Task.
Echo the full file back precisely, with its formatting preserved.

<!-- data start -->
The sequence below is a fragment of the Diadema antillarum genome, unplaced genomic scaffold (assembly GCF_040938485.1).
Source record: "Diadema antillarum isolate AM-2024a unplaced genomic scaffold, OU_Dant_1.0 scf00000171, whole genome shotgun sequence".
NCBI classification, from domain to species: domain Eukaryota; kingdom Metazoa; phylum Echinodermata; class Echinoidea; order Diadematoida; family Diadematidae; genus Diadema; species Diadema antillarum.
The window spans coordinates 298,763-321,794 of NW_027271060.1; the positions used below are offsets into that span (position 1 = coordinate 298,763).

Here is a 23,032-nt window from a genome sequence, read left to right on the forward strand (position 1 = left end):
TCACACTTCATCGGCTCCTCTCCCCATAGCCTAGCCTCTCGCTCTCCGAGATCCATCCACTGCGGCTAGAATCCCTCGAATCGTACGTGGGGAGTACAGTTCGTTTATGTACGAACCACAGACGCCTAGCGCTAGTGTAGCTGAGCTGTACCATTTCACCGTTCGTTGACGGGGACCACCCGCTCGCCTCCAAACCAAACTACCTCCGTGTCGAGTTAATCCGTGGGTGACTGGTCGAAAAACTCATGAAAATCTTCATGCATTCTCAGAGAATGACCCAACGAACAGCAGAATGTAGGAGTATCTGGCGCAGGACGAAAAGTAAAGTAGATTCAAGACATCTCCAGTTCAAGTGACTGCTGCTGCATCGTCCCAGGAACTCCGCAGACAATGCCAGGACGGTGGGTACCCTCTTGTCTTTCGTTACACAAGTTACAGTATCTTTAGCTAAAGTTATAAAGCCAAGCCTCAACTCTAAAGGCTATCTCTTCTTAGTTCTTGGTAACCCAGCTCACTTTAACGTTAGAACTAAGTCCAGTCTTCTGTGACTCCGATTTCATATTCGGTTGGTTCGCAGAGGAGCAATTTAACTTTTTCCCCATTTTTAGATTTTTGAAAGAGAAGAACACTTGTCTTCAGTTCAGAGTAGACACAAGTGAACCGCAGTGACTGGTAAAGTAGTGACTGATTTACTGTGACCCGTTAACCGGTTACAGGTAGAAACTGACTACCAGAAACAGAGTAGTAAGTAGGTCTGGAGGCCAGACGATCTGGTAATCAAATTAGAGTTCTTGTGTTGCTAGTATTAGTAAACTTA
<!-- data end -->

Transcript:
The sequence below is a fragment of the Diadema antillarum genome, unplaced genomic scaffold (assembly GCF_040938485.1).
Source record: "Diadema antillarum isolate AM-2024a unplaced genomic scaffold, OU_Dant_1.0 scf00000171, whole genome shotgun sequence".
NCBI classification, from domain to species: domain Eukaryota; kingdom Metazoa; phylum Echinodermata; class Echinoidea; order Diadematoida; family Diadematidae; genus Diadema; species Diadema antillarum.
The window spans coordinates 298,763-321,794 of NW_027271060.1; the positions used below are offsets into that span (position 1 = coordinate 298,763).

Here is a 23,032-nt window from a genome sequence, read left to right on the forward strand (position 1 = left end):
TCACACTTCATCGGCTCCTCTCCCCATAGCCTAGCCTCTCGCTCTCCGAGATCCATCCACTGCGGCTAGAATCCCTCGAATCGTACGTGGGGAGTACAGTTCGTTTATGTACGAACCACAGACGCCTAGCGCTAGTGTAGCTGAGCTGTACCATTTCACCGTTCGTTGACGGGGACCACCCGCTCGCCTCCAAACCAAACTACCTCCGTGTCGAGTTAATCCGTGGGTGACTGGTCGAAAAACTCATGAAAATCTTCATGCATTCTCAGAGAATGACCCAACGAACAGCAGAATGTAGGAGTATCTGGCGCAGGACGAAAAGTAAAGTAGATTCAAGACATCTCCAGTTCAAGTGACTGCTGCTGCATCGTCCCAGGAACTCCGCAGACAATGCCAGGACGGTGGGTACCCTCTTGTCTTTCGTTACACAAGTTACAGTATCTTTAGCTAAAGTTATAAAGCCAAGCCTCAACTCTAAAGGCTATCTCTTCTTAGTTCTTGGTAACCCAGCTCACTTTAACGTTAGAACTAAGTCCAGTCTTCTGTGACTCCGATTTCATATTCGGTTGGTTCGCAGAGGAGCAATTTAACTTTTTCCCCATTTTTAGATTTTTGAAAGAGAAGAACACTTGTCTTCAGTTCAGAGTAGACACAAGTGAACCGCAGTGACTGGTAAAGTAGTGACTGATTTACTGTGACCCGTTAACCGGTTACAGGTAGAAACTGACTACCAGAAACAGAGTAGTAAGTAGGTCTGGAGGCCAGACGATCTGGTAATCAAATTAGAGTTCTTGTGTTGCTAGTATTAGTAAACTTA